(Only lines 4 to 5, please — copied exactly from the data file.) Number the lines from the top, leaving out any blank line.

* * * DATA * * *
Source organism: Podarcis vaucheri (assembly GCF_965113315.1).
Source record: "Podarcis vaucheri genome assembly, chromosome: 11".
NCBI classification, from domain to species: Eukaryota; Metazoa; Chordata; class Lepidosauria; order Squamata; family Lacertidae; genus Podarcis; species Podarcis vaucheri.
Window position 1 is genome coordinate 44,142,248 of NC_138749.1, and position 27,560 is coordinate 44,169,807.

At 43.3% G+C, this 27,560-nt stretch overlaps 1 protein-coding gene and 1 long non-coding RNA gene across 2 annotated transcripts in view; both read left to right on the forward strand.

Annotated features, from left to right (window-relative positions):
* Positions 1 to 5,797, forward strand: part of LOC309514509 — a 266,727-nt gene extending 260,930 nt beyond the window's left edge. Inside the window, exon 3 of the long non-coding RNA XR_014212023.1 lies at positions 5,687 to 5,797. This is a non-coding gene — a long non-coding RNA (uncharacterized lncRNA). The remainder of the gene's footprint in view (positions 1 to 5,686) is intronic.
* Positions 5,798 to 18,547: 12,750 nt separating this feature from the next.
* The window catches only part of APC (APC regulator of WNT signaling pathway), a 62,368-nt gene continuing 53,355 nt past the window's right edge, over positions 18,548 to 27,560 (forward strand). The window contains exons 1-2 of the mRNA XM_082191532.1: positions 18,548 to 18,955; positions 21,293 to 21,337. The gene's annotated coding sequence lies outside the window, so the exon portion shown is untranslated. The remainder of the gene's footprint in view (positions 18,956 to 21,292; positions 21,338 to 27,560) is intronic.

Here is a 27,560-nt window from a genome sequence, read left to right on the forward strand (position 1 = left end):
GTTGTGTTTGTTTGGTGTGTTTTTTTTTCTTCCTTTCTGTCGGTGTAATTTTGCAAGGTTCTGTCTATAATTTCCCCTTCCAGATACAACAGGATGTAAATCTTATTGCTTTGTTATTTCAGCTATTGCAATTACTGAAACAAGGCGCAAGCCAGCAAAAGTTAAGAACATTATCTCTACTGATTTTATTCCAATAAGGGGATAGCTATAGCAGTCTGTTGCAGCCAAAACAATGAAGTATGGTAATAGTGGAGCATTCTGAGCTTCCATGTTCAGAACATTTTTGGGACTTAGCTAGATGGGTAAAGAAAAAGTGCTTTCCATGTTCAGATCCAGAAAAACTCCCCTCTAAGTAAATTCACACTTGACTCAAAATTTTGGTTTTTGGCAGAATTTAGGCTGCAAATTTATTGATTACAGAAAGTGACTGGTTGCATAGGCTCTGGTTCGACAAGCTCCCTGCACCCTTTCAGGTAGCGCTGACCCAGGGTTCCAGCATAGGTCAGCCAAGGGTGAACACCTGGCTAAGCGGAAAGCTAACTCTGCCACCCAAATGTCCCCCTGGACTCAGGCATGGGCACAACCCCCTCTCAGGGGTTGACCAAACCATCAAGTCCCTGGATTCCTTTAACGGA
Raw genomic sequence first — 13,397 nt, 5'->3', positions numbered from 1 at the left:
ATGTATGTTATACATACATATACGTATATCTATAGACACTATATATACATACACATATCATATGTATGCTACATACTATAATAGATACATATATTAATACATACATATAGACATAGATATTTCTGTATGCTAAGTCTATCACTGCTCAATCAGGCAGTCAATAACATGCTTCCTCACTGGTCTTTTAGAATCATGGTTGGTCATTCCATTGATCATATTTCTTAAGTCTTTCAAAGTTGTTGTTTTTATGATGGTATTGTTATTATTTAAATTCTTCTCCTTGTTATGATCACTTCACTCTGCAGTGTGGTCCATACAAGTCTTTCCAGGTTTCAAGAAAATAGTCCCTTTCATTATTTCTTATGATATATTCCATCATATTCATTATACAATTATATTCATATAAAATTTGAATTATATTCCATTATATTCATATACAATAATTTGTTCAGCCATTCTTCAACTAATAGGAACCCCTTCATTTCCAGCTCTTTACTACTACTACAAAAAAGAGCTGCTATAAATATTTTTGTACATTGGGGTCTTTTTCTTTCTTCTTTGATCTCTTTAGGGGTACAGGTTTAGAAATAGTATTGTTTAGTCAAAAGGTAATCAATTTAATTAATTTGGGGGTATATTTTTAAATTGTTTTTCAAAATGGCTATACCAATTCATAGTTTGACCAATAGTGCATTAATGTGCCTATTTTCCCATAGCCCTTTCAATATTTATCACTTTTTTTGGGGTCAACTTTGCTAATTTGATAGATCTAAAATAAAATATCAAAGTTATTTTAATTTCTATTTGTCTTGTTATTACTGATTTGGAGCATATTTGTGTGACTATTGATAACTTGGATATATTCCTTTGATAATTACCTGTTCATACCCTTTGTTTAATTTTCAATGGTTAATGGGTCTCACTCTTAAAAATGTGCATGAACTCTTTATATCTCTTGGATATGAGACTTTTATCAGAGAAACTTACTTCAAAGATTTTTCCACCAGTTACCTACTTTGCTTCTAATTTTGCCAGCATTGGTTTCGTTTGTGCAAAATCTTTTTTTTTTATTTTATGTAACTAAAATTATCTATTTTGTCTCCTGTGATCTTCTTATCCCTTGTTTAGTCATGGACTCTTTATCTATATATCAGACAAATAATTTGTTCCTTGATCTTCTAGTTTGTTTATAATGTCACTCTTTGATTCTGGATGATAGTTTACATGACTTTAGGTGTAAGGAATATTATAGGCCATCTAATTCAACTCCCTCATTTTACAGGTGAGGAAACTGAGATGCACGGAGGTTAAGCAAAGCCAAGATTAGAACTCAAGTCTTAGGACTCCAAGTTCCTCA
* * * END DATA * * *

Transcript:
Window position 1 is genome coordinate 44,142,248 of NC_138749.1, and position 27,560 is coordinate 44,169,807.

At 43.3% G+C, this 27,560-nt stretch overlaps 1 protein-coding gene and 1 long non-coding RNA gene across 2 annotated transcripts in view; both read left to right on the forward strand.